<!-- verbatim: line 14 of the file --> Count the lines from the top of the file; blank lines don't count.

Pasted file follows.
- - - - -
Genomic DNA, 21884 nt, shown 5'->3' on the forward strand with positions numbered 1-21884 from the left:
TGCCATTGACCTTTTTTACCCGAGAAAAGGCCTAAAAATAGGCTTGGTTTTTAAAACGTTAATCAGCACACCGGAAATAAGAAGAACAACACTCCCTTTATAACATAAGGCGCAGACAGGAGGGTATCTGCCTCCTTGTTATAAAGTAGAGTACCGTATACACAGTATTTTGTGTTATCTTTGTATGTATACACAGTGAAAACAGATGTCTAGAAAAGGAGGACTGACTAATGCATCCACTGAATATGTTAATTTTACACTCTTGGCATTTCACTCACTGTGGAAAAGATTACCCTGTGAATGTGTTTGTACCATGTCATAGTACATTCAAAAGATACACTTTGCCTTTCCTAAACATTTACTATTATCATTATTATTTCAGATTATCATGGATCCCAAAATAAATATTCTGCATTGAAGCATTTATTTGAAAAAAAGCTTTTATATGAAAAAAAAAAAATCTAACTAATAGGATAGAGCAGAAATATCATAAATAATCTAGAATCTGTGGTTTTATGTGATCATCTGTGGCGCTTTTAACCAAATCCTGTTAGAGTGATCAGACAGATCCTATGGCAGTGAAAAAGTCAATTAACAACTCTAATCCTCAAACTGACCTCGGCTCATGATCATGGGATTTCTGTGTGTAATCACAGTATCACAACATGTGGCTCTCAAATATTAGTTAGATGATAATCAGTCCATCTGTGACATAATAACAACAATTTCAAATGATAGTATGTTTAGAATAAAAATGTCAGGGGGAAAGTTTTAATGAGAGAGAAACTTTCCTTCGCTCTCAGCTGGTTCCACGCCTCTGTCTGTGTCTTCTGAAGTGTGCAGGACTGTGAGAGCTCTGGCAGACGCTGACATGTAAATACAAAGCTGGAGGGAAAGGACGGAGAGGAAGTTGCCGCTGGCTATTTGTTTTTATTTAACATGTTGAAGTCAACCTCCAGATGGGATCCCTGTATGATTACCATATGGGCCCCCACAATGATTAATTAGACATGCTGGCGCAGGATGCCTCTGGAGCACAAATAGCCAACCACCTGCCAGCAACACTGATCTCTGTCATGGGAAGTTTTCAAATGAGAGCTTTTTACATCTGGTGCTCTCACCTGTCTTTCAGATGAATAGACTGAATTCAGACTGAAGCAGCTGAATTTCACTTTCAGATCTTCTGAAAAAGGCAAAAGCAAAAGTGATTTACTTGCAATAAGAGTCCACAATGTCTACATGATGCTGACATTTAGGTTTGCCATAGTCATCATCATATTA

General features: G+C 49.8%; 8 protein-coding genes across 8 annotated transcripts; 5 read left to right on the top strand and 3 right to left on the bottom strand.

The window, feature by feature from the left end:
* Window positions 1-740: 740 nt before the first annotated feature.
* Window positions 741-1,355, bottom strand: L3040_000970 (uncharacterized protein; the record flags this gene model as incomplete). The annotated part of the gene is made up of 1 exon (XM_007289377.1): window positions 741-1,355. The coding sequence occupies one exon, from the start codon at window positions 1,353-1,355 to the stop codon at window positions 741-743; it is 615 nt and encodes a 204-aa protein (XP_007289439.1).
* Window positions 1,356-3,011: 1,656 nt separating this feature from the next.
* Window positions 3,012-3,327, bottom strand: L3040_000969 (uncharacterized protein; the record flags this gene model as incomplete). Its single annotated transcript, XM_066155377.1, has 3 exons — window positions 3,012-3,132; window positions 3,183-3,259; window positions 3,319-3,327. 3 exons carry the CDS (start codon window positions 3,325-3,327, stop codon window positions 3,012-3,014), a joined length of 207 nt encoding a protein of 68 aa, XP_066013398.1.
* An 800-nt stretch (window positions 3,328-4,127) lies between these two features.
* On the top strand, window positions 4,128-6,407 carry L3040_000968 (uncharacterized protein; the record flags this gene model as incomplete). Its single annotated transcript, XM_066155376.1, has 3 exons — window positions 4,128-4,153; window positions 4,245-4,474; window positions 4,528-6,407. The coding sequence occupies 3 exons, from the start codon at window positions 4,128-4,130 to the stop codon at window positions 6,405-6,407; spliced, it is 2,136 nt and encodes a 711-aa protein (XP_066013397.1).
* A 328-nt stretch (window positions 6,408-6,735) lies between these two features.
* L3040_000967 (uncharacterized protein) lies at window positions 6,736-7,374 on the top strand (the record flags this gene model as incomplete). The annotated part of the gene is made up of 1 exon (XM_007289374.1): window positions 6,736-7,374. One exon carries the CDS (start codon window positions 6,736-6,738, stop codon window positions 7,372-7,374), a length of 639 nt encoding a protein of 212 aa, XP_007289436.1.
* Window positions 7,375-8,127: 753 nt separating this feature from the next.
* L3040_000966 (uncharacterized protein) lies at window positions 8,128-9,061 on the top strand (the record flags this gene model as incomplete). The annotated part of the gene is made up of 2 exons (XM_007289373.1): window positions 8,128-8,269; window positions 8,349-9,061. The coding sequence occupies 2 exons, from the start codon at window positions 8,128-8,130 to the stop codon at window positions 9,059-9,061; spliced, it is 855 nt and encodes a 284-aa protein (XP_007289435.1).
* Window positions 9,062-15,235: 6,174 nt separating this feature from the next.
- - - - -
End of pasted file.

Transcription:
* L3040_000966 (uncharacterized protein) lies at window positions 8,128-9,061 on the top strand (the record flags this gene model as incomplete). The annotated part of the gene is made up of 2 exons (XM_007289373.1): window positions 8,128-8,269; window positions 8,349-9,061. The coding sequence occupies 2 exons, from the start codon at window positions 8,128-8,130 to the stop codon at window positions 9,059-9,061; spliced, it is 855 nt and encodes a 284-aa protein (XP_007289435.1).